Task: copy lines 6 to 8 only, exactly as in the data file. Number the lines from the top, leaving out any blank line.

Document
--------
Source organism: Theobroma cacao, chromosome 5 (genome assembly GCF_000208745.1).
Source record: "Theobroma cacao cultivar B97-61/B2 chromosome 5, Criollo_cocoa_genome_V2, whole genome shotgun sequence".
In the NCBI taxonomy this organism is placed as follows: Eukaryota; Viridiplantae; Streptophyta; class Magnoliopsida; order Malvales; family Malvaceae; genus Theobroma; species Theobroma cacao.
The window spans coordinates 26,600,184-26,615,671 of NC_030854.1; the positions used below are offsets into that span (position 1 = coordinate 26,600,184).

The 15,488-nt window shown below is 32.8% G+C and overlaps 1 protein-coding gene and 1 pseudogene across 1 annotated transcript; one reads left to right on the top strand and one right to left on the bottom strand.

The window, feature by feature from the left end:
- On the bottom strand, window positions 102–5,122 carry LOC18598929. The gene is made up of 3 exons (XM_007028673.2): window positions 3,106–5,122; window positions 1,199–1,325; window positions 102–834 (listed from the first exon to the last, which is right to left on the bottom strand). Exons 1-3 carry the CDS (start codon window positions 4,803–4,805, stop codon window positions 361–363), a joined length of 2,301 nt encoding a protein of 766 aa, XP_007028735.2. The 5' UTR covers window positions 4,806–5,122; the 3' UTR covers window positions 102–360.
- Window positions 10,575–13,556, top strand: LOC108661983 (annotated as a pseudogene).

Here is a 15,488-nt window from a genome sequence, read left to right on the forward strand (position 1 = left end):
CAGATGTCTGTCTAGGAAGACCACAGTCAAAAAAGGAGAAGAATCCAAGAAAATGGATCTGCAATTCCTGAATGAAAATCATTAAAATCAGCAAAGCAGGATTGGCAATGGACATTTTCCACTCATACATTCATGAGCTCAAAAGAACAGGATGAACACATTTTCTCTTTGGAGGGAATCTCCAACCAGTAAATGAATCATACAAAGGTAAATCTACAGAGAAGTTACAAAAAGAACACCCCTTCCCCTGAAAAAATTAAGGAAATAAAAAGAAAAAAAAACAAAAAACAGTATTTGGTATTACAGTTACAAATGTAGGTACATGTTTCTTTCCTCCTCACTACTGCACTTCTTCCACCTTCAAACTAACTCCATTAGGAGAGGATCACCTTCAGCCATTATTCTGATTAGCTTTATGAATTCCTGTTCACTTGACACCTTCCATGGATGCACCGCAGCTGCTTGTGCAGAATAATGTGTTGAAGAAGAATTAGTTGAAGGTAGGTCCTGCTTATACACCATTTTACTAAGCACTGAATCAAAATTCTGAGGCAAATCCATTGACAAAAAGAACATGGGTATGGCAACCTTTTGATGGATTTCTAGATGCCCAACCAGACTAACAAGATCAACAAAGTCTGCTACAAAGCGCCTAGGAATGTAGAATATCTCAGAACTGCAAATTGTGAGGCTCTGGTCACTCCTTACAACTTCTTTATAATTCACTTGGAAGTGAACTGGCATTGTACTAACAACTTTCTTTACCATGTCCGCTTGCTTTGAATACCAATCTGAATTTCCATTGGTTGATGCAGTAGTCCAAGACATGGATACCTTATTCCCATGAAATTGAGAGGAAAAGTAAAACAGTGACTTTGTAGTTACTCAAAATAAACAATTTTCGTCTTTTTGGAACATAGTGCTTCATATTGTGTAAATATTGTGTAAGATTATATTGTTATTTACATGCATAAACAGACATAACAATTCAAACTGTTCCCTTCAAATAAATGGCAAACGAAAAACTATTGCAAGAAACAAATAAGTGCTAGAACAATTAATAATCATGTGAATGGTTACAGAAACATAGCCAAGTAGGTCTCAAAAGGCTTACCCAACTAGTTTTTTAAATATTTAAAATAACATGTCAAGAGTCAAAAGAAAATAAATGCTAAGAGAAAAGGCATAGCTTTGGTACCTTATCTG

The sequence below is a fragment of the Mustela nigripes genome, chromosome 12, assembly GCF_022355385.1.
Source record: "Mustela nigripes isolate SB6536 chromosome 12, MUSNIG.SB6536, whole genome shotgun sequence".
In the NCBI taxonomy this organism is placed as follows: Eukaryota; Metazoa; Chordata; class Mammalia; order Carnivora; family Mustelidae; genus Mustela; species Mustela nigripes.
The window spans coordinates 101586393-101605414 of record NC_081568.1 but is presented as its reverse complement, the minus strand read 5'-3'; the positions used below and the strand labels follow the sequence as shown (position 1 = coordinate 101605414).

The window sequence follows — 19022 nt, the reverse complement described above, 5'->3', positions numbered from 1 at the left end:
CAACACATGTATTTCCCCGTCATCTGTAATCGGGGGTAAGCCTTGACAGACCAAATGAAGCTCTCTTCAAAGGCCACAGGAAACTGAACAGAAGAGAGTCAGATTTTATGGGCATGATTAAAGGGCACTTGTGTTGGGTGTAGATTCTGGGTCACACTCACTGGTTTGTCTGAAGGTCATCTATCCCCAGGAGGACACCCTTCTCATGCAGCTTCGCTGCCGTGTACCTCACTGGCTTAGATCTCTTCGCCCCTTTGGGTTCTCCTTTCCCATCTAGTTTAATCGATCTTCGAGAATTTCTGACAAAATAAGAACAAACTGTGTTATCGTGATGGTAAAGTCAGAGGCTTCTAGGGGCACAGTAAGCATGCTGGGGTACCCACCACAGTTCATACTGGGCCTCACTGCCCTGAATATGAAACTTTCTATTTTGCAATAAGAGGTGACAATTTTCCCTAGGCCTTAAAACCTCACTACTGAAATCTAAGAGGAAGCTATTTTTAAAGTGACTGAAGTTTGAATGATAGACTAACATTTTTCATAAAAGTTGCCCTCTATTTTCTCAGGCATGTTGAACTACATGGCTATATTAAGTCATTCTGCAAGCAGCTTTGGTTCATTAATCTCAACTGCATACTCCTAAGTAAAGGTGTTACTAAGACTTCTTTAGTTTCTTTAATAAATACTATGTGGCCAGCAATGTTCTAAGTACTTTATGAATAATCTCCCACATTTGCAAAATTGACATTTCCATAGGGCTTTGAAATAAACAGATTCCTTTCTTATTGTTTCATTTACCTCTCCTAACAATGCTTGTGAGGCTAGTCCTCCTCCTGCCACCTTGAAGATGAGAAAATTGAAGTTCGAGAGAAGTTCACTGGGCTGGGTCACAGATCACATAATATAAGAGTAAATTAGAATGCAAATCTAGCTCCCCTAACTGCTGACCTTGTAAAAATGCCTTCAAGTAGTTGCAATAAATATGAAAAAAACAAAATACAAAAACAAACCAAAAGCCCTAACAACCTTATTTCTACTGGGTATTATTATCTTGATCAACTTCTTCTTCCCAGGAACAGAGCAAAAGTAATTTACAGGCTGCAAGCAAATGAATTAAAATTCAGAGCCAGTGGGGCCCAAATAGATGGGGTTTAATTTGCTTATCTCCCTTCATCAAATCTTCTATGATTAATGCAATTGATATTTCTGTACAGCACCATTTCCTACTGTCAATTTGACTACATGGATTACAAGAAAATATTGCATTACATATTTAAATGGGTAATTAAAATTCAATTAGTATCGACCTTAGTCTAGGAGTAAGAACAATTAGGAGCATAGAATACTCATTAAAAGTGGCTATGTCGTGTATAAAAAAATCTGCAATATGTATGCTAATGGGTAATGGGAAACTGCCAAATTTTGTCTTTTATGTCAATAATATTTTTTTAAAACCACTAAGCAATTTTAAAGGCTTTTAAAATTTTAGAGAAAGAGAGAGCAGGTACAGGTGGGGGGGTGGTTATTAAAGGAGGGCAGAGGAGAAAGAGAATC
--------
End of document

The window, feature by feature from the left end:
- On the bottom strand, window positions 102–5,122 carry LOC18598929. The gene is made up of 3 exons (XM_007028673.2): window positions 3,106–5,122; window positions 1,199–1,325; window positions 102–834 (listed from the first exon to the last, which is right to left on the bottom strand). Exons 1-3 carry the CDS (start codon window positions 4,803–4,805, stop codon window positions 361–363), a joined length of 2,301 nt encoding a protein of 766 aa, XP_007028735.2. The 5' UTR covers window positions 4,806–5,122; the 3' UTR covers window positions 102–360.
- Window positions 10,575–13,556, top strand: LOC108661983 (annotated as a pseudogene).